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blog - Getting started with Mura CMS - Building Forms

Mura CMS is a powerful content management system with enough out of the box functionality to get a website up and running relativly quickly and proffessionaly. It's also very flexible and allows developers to extend it functionality in almost any direction, however if you don't know where to start it can be a steep learning curve! But don't give up hope, in this article we're going to discuss the basics of Mura's forms module and look at how to extend Muras form Module to work with a custom form response!

Begin at the beginning...

So let's start with a brief tour of the Mura Form module! There are 2 ways to create a new form in Mura; the first being it's own form builder. This tool is geared towards non-techinal persons  who want to add simple forms to their website but don't want to get their hands dirty with any HTML. It's a simple point and click/ click and drag editor which can be used to build simple but effective general purpose forms. Simply click the the field types you want in your form, drag them into the order you want them to be in and your done! Well, nearly, both options allow you to add a confirmation message and an email address to send the form submissions to in addition to storing them within Mura.

The second method for creating a form in Mura is by selecting the by selecting the 'Add Form with Editor' button which will open up a WYSIWYG Editor instance asking for a title and some content, of course the content should contain a form. Unlike Mura's usual editor an extra toolbar is available for the various form controls. This method allows for greater flexibility at the expense of a little more complexity. Most of the time this is editor you want to be using.

...And keep going...

Using the the second method allows you to change the action of a form, this means that we can point our Mura form at a custom script or alternative page to perform a custom action. However! I would only reccomend doing this if you want to submit to a third party service, if you have been given some form code to embed for a newsletter sign-up or other service then simply create a new form, click 'source' and paste the code, enter a title, and  publish.

If however you are wanting to perform custom actions, before, or after Mura handles form then You will be wanting to hook into Mura's event model! The Mura event Model surrounding forms requires a bit of explanation before one can start hacking away. So below is an ordered list of the pertinent events for handling forms.

onForm{subType}BodyRender

This Event is the first (and only) rendering event for the form, (For those interested it originates from the mura.content.dataCollection.dataCollectionBean object) if you wish to implement your own custom logic for rendering your forms or specific subType of form then simply add this event to your site level or theme level event handler.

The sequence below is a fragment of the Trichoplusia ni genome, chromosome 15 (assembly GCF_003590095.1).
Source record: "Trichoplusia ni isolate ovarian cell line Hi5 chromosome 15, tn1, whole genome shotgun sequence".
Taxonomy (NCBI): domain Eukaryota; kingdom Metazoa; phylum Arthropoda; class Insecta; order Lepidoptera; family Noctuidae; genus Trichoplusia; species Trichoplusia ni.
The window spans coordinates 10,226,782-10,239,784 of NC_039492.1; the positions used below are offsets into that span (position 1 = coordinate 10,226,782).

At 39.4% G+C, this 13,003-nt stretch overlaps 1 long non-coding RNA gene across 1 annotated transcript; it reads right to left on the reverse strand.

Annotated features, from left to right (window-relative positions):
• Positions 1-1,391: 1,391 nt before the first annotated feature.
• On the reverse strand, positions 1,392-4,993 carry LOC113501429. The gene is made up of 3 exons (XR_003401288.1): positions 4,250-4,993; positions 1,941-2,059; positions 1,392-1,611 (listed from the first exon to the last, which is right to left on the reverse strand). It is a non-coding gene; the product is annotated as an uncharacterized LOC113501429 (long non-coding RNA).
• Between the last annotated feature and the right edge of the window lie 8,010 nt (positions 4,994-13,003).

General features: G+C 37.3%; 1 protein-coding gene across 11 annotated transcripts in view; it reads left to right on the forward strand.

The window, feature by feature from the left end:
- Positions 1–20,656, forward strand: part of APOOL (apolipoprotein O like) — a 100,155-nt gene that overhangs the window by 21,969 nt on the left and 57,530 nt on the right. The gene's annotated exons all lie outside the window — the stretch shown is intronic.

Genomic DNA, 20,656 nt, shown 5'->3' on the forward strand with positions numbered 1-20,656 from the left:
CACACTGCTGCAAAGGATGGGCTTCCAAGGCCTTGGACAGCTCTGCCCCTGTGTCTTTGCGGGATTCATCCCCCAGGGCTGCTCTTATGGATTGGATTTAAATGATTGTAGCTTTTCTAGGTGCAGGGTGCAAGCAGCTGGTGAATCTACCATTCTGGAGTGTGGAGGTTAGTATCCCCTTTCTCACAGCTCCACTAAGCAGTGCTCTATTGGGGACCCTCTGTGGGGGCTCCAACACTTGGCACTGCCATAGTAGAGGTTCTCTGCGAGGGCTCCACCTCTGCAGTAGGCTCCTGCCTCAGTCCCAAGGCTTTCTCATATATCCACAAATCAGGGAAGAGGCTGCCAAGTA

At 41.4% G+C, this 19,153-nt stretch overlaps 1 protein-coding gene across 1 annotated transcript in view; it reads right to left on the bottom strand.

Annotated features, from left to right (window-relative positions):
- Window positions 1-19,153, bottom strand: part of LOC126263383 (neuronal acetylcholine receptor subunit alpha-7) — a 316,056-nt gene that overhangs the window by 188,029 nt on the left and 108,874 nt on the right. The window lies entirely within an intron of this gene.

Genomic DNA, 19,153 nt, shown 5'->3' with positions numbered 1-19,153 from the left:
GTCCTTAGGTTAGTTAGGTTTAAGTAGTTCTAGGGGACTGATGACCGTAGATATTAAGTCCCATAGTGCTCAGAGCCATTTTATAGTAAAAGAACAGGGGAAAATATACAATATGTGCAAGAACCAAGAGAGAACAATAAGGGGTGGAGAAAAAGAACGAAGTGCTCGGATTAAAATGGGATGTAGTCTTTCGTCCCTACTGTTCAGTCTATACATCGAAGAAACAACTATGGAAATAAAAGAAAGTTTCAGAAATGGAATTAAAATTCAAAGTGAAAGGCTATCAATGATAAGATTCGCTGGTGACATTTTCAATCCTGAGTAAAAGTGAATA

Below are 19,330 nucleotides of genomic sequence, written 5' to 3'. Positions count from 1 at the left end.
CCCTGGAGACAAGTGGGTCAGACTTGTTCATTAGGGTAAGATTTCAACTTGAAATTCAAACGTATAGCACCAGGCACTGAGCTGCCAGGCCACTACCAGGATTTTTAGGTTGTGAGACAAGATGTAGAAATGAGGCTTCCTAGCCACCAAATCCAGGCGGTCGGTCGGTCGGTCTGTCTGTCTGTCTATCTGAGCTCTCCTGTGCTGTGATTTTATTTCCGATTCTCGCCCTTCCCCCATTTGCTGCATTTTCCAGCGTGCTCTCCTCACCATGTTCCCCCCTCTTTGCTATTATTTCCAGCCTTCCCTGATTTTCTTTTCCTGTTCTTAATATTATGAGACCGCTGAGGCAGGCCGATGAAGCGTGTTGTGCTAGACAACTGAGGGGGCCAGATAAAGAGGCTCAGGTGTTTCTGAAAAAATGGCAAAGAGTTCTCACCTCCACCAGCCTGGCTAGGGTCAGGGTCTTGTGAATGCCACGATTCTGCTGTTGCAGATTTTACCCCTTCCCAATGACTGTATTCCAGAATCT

public function onFormBodyRender(required $) output=false returntype='string'{
  var theForm = $.event('formbean');
  var theFormBody = theForm.getBody();

  // Do some custom redering stuff with the body.
  return theCustomResponse;
}

Important! If you choose to do this, and you wish Mura to still handle the response to the data you must include the `display_objects/dsp_form_protect.cfm` within the body of your form, and your form must submit it's content ID along with its Site ID. A quick peek through Mura's code shows us that Mura uses a method on the 'dataCollectionManager' called 'renderForm' to perform this function so you could invoke that method in addition to your custom code.

public function onFormBodyRender(required $) output=false returntype='string'{
  var theForm = $.event('formbean');
  var theFormBody = theForm.getBody();

  // Do some custom redering stuff with the body.
  var theCustomResponse = theForm.getDataCollectionManager().renderForm({
    theForm.getContentID(),
    theForm.getSiteID(),
    theFormBody,
    theForm.getResponseChart(), // This is numeric flag.
    arguments.$.content('contentID'), // The content ID of the page serving the form.
    arguments.$ 
  });

  // And Mura has wrapped your form in all its required stuff
  // read the code here: 'requirements/mura/content/dataCollection/dataCollectionManager.cfc'
  // to ensure it doesn't conflict with your own custom code.
  return theCustomResponse;
}

Now we can display our forms with a little more control. This is useful for adding custom hidden fields, injecting custom javascript validations or setting up forms for AJAX submission! Hurrah! Now what happens when we actually want to submit the form...

onBeforeFormSubmitSave and onBeforeForm{subType}SubmitSave

A quick note, before we get into these events; when Mura processes the submission of a form, by default the submission is handled at the point on the page where the form is displayed. Therefore if  you have any custom code, display objects or event handlers that may redirect away from the page or manipulate the Form Scope before mura attempt to display the form your result may be skewed of missing entirely!